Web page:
Several studies report that sleep and pain interact in a bidirectional manner in adolescents with chronic pain (Valrie et al. 2013; Palermo et al. 2012). Furthermore, the effect of sleep deficiency on pain may be stronger than the effect of pain on sleep (Ocay et al. 2022). Recent evidence suggests that sleep deficits may result in the development of new-onset chronic pain or worsen pain and disability in individuals with pre-existing pain (Allen et al. 2016; Valrie et al. 2013; Palermo et al. 2012; Palermo 2000; Bonvanie et al. 2016). Collectively these findings again highlight the need for sleep health assessment and clinical follow up in order to support chronic pain management and potentially the prevention of new-onset pain in young adults with chronic pain. While the current study does not address the directionality or timing of chronic pain and symptoms of disorders of sleep, we do find that young adults with symptoms of sleep disorder have lower pain self-efficacy. Future studies that evaluate the impact of clinical sleep interventions on this population are required to determine whether early intervention can improve pain and mitigate the onset of new pain or worsening disability.
The impact of various medications used for chronic pain management on sleep should also be considered. Most commonly used medication by patients in our cohort were anticonvulsants such as gabapentin and pregabalin that improved sleep disturbance in patients with chronic pain syndromes (Roth et al. 2010; Straube et al. 2010) but also contributed to increased daytime somnolence, a dose-dependent adverse effect (Bohra et al. 2014). Given the relationship between sleep health and chronic pain symptoms and prognosis, the impact of medications on both pain and sleep outcomes should be carefully considered.
It is recognized that poor coping (low pain self-efficacy scores, high catastrophizing) and mental health conditions such as depression can adversely impact sleep health and quality of life. In our study, there was a trend toward increased PHQ-9 score in patients with symptoms of disorders of sleep at night compared to those without these symptoms. A study by Gregory and O’Connor (Gregory and O’Connor 2002) reported that increase in depressive symptoms was associated with sleep impairments in youth. MacGregor et al. also demonstrated that Item 3 of the PHQ-9 (“Trouble falling or staying asleep, or sleeping too much”) shows promise as a screener for sleep problems in primary care (MacGregor et al. 2012). However, our study showed no difference in the incidence of depression in those with no symptoms of disorders of sleep (93%) compared to those with symptoms of disorders of sleep (91%). Seventeen (37%) of the patients in our cohort were at a high risk of pain-related catastrophizing as indicated by their PCS scores. However, there was no significant difference between those with sleep disorders and those with no sleep disorders. There was a higher prevalence of low pain self-efficacy in patients with symptoms of disorders of sleep at night compared to those with no symptoms, with mean PSEQ scores of 24.90 ± 13.2 and 34.43 ± 16.9 (p = 0.041) and prevalence of 57.6% and 21.4% (p = 0.023), respectively. Self-efficacy beliefs play an important role in functioning and coping with chronic pain. It is an important determinant of disability and is strongly related to treatment outcome (Gatchel et al. 2007; Woby et al. 2008). Additionally, pain catastrophizing thoughts are more often associated with patients suffering greater sleep disturbance as suggested by Buenaver et al. in their study for patients with myofascial temporomandibular disorder (Buenaver et al. 2012). These findings suggest that problems related to sleep are not necessarily a secondary issue and deserve more attention to identify other effective ways to improve sleep quality and reduce pain in young people.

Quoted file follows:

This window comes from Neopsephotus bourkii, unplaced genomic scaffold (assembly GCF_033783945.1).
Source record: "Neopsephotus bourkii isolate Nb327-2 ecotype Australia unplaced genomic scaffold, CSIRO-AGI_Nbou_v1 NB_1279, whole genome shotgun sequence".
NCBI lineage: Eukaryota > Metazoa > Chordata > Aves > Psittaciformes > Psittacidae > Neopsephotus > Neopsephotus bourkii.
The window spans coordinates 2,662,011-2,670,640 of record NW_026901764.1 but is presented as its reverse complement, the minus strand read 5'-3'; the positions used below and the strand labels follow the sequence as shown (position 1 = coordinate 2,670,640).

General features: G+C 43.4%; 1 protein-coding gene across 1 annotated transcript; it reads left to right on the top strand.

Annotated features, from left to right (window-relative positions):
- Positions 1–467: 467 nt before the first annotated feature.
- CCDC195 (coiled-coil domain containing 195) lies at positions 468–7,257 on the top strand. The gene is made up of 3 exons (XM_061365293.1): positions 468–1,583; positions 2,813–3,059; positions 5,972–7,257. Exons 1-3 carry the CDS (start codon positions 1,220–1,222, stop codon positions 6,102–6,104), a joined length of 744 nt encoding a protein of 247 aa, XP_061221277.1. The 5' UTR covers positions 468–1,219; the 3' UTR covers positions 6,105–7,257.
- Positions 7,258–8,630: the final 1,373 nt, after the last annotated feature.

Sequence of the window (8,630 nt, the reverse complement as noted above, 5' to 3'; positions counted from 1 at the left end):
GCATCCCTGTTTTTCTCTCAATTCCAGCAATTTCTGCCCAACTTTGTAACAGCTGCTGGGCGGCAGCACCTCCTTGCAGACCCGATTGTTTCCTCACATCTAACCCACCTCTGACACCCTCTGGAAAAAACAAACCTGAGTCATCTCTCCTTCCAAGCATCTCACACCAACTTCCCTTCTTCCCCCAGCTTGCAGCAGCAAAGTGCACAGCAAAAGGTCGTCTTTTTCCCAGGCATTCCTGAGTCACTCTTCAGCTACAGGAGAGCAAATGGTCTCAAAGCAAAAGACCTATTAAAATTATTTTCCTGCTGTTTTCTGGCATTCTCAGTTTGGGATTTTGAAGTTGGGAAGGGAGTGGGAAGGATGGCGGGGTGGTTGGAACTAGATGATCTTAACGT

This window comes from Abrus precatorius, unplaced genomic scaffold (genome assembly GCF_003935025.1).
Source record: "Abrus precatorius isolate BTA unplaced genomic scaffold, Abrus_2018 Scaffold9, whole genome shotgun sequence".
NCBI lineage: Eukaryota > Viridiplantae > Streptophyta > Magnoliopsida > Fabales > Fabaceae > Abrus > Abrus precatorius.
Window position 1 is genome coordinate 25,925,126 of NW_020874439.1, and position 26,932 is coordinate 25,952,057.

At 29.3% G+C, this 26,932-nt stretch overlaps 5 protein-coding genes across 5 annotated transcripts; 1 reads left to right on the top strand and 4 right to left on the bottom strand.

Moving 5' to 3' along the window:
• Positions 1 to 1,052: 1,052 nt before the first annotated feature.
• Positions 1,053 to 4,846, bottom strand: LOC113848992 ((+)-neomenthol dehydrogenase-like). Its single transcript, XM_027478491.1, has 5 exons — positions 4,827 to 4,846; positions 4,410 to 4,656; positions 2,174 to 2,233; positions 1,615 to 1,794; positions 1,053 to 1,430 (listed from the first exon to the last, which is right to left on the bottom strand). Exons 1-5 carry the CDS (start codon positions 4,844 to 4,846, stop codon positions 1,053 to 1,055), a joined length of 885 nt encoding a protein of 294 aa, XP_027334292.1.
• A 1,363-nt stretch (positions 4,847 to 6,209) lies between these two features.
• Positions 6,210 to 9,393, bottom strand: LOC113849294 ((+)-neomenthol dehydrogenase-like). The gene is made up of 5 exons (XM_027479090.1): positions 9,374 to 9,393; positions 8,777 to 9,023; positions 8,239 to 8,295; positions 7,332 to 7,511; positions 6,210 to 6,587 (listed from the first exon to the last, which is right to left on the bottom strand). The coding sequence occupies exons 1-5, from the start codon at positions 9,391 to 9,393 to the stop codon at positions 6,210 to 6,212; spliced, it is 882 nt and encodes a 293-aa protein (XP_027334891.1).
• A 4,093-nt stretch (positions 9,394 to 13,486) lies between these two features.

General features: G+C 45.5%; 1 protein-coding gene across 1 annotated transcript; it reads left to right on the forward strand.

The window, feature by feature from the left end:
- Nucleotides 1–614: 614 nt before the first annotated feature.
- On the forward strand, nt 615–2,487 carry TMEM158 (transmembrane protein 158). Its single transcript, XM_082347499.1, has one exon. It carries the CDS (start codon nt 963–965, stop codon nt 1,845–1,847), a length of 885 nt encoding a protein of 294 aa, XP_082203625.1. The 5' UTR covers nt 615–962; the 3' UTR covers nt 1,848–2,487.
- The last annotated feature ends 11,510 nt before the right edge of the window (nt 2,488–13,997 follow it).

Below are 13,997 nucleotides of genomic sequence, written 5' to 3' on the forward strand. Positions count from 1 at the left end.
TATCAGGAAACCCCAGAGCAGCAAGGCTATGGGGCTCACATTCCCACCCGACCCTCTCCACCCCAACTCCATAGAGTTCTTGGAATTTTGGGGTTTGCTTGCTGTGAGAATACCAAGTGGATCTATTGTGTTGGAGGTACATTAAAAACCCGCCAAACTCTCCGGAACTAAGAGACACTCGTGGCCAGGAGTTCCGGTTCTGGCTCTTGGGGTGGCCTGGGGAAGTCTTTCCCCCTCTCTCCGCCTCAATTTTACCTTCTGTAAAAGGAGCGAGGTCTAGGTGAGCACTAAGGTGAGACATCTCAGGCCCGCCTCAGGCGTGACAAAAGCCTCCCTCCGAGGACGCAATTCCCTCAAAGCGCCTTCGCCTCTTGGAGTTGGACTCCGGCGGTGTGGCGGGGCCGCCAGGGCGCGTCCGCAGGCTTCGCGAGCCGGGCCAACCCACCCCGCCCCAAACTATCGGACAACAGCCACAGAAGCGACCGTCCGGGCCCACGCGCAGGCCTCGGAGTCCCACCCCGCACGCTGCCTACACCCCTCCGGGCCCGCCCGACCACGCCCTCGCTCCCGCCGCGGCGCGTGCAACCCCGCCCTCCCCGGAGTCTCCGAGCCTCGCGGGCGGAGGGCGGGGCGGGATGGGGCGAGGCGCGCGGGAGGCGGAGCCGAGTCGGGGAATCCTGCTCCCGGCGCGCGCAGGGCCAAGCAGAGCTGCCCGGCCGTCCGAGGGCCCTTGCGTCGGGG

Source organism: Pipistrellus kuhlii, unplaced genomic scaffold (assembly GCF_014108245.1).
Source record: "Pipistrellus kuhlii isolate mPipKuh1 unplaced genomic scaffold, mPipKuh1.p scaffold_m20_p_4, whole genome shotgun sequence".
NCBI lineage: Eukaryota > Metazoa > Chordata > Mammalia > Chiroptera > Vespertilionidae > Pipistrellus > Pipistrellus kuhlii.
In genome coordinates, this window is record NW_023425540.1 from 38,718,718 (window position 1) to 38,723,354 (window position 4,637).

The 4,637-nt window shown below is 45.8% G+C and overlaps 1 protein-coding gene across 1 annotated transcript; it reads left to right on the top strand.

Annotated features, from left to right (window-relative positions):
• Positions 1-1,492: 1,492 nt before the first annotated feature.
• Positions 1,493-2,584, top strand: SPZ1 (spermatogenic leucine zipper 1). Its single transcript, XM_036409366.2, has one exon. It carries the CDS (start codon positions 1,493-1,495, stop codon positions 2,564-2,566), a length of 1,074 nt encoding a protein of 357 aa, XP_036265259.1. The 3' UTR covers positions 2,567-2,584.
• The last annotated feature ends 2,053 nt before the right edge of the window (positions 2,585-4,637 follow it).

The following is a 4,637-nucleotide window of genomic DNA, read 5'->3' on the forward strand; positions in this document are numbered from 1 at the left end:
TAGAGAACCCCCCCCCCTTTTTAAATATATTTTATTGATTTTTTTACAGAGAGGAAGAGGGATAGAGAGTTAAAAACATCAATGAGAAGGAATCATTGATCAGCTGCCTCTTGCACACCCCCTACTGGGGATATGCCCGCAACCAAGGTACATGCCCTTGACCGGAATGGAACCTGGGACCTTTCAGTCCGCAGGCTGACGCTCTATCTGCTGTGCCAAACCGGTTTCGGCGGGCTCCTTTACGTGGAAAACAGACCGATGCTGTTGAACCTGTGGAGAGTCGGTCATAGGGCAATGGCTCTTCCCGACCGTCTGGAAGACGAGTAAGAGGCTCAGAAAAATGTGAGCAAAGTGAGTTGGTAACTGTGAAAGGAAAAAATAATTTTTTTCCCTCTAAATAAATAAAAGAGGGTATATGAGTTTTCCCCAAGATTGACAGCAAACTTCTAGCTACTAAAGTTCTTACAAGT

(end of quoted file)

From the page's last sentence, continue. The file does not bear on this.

Our study has a few limitations including a small sample size and its retrospective nature. Our sample is not representative of the general population of all young adults suffering from chronic pain and the results should be interpreted with caution. We could only demonstrate that sleep disturbances are commonly found in young adults with chronic pain and we have elaborated on the nature of sleep problems. Any causality or any other association cannot be established by our study. Further, not all young adult patients with pain were seen by the sleep specialist. We also do not have data on the intensity of pain and the daily opioid doses for patients who were on this group of medications.